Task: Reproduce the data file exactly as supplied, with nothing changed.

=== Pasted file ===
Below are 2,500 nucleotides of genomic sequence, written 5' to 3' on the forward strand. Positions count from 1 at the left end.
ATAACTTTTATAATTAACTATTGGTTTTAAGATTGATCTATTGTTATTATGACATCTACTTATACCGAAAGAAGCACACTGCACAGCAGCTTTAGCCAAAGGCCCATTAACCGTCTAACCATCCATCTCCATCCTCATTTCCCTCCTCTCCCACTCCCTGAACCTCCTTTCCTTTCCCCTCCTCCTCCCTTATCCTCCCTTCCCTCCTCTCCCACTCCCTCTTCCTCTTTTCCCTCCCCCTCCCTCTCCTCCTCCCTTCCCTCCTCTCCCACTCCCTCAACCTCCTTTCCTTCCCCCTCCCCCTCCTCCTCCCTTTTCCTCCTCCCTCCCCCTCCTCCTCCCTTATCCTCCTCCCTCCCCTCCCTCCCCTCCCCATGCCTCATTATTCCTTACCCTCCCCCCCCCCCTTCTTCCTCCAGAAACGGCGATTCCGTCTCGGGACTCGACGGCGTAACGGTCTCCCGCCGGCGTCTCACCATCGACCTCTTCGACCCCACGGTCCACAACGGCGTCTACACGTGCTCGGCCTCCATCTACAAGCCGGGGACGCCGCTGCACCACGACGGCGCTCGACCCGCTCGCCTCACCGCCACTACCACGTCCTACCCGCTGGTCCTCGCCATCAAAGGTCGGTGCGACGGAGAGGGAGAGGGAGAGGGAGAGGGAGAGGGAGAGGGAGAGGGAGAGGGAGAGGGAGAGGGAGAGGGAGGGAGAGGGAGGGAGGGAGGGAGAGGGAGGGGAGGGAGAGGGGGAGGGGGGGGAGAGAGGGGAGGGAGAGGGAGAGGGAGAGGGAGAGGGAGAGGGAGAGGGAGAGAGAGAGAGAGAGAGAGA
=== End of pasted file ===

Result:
Below are 2,500 nucleotides of genomic sequence, written 5' to 3' on the forward strand. Positions count from 1 at the left end.
ATAACTTTTATAATTAACTATTGGTTTTAAGATTGATCTATTGTTATTATGACATCTACTTATACCGAAAGAAGCACACTGCACAGCAGCTTTAGCCAAAGGCCCATTAACCGTCTAACCATCCATCTCCATCCTCATTTCCCTCCTCTCCCACTCCCTGAACCTCCTTTCCTTTCCCCTCCTCCTCCCTTATCCTCCCTTCCCTCCTCTCCCACTCCCTCTTCCTCTTTTCCCTCCCCCTCCCTCTCCTCCTCCCTTCCCTCCTCTCCCACTCCCTCAACCTCCTTTCCTTCCCCCTCCCCCTCCTCCTCCCTTTTCCTCCTCCCTCCCCCTCCTCCTCCCTTATCCTCCTCCCTCCCCTCCCTCCCCTCCCCATGCCTCATTATTCCTTACCCTCCCCCCCCCCCTTCTTCCTCCAGAAACGGCGATTCCGTCTCGGGACTCGACGGCGTAACGGTCTCCCGCCGGCGTCTCACCATCGACCTCTTCGACCCCACGGTCCACAACGGCGTCTACACGTGCTCGGCCTCCATCTACAAGCCGGGGACGCCGCTGCACCACGACGGCGCTCGACCCGCTCGCCTCACCGCCACTACCACGTCCTACCCGCTGGTCCTCGCCATCAAAGGTCGGTGCGACGGAGAGGGAGAGGGAGAGGGAGAGGGAGAGGGAGAGGGAGAGGGAGAGGGAGAGGGAGAGGGAGAGGGAGGGAGAGGGAGGGAGGGAGGGAGAGGGAGGGGAGGGAGAGGGGGAGGGGGGGGAGAGAGGGGAGGGAGAGGGAGAGGGAGAGGGAGAGGGAGAGGGAGAGGGAGAGAGAGAGAGAGAGAGAGA